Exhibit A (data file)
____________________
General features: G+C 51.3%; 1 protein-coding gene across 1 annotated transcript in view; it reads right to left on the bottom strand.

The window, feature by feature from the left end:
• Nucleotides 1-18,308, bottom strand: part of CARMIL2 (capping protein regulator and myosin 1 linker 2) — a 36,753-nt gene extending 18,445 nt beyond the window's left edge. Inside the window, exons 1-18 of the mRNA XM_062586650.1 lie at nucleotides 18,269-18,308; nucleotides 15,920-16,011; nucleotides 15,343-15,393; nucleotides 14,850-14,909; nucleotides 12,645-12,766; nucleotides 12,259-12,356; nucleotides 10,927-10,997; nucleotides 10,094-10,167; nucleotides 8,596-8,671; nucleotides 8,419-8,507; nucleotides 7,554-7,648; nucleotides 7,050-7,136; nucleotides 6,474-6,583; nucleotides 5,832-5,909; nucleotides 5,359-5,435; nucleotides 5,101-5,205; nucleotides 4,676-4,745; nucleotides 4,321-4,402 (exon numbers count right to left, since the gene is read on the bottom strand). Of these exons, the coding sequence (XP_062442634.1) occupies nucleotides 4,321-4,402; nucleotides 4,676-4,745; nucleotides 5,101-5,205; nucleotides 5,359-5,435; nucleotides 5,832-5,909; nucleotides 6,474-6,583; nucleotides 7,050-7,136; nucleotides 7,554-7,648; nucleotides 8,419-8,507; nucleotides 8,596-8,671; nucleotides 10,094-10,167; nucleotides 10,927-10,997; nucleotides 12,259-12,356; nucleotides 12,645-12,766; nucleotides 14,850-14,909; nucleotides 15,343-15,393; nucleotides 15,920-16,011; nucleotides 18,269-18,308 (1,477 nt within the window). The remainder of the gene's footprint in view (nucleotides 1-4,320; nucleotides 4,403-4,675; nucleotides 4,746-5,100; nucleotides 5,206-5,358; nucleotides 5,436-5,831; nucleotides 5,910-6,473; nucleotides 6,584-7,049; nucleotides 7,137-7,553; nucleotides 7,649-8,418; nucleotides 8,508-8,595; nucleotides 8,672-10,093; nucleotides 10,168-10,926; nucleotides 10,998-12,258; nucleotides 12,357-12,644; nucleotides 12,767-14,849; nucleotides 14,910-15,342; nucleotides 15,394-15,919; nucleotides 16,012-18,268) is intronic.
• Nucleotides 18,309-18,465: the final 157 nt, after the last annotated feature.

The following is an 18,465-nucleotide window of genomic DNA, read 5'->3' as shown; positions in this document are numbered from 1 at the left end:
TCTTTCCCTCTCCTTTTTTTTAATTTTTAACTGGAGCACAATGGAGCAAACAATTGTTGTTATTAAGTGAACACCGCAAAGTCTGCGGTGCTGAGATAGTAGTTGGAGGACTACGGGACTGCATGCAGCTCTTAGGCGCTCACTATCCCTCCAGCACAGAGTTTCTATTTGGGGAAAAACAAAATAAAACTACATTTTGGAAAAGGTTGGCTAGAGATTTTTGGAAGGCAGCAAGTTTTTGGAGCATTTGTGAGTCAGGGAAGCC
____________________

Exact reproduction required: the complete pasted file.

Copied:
General features: G+C 51.3%; 1 protein-coding gene across 1 annotated transcript in view; it reads right to left on the bottom strand.

The window, feature by feature from the left end:
• Nucleotides 1-18,308, bottom strand: part of CARMIL2 (capping protein regulator and myosin 1 linker 2) — a 36,753-nt gene extending 18,445 nt beyond the window's left edge. Inside the window, exons 1-18 of the mRNA XM_062586650.1 lie at nucleotides 18,269-18,308; nucleotides 15,920-16,011; nucleotides 15,343-15,393; nucleotides 14,850-14,909; nucleotides 12,645-12,766; nucleotides 12,259-12,356; nucleotides 10,927-10,997; nucleotides 10,094-10,167; nucleotides 8,596-8,671; nucleotides 8,419-8,507; nucleotides 7,554-7,648; nucleotides 7,050-7,136; nucleotides 6,474-6,583; nucleotides 5,832-5,909; nucleotides 5,359-5,435; nucleotides 5,101-5,205; nucleotides 4,676-4,745; nucleotides 4,321-4,402 (exon numbers count right to left, since the gene is read on the bottom strand). Of these exons, the coding sequence (XP_062442634.1) occupies nucleotides 4,321-4,402; nucleotides 4,676-4,745; nucleotides 5,101-5,205; nucleotides 5,359-5,435; nucleotides 5,832-5,909; nucleotides 6,474-6,583; nucleotides 7,050-7,136; nucleotides 7,554-7,648; nucleotides 8,419-8,507; nucleotides 8,596-8,671; nucleotides 10,094-10,167; nucleotides 10,927-10,997; nucleotides 12,259-12,356; nucleotides 12,645-12,766; nucleotides 14,850-14,909; nucleotides 15,343-15,393; nucleotides 15,920-16,011; nucleotides 18,269-18,308 (1,477 nt within the window). The remainder of the gene's footprint in view (nucleotides 1-4,320; nucleotides 4,403-4,675; nucleotides 4,746-5,100; nucleotides 5,206-5,358; nucleotides 5,436-5,831; nucleotides 5,910-6,473; nucleotides 6,584-7,049; nucleotides 7,137-7,553; nucleotides 7,649-8,418; nucleotides 8,508-8,595; nucleotides 8,672-10,093; nucleotides 10,168-10,926; nucleotides 10,998-12,258; nucleotides 12,357-12,644; nucleotides 12,767-14,849; nucleotides 14,910-15,342; nucleotides 15,394-15,919; nucleotides 16,012-18,268) is intronic.
• Nucleotides 18,309-18,465: the final 157 nt, after the last annotated feature.

The following is an 18,465-nucleotide window of genomic DNA, read 5'->3' as shown; positions in this document are numbered from 1 at the left end:
TCTTTCCCTCTCCTTTTTTTTAATTTTTAACTGGAGCACAATGGAGCAAACAATTGTTGTTATTAAGTGAACACCGCAAAGTCTGCGGTGCTGAGATAGTAGTTGGAGGACTACGGGACTGCATGCAGCTCTTAGGCGCTCACTATCCCTCCAGCACAGAGTTTCTATTTGGGGAAAAACAAAATAAAACTACATTTTGGAAAAGGTTGGCTAGAGATTTTTGGAAGGCAGCAAGTTTTTGGAGCATTTGTGAGTCAGGGAAGCC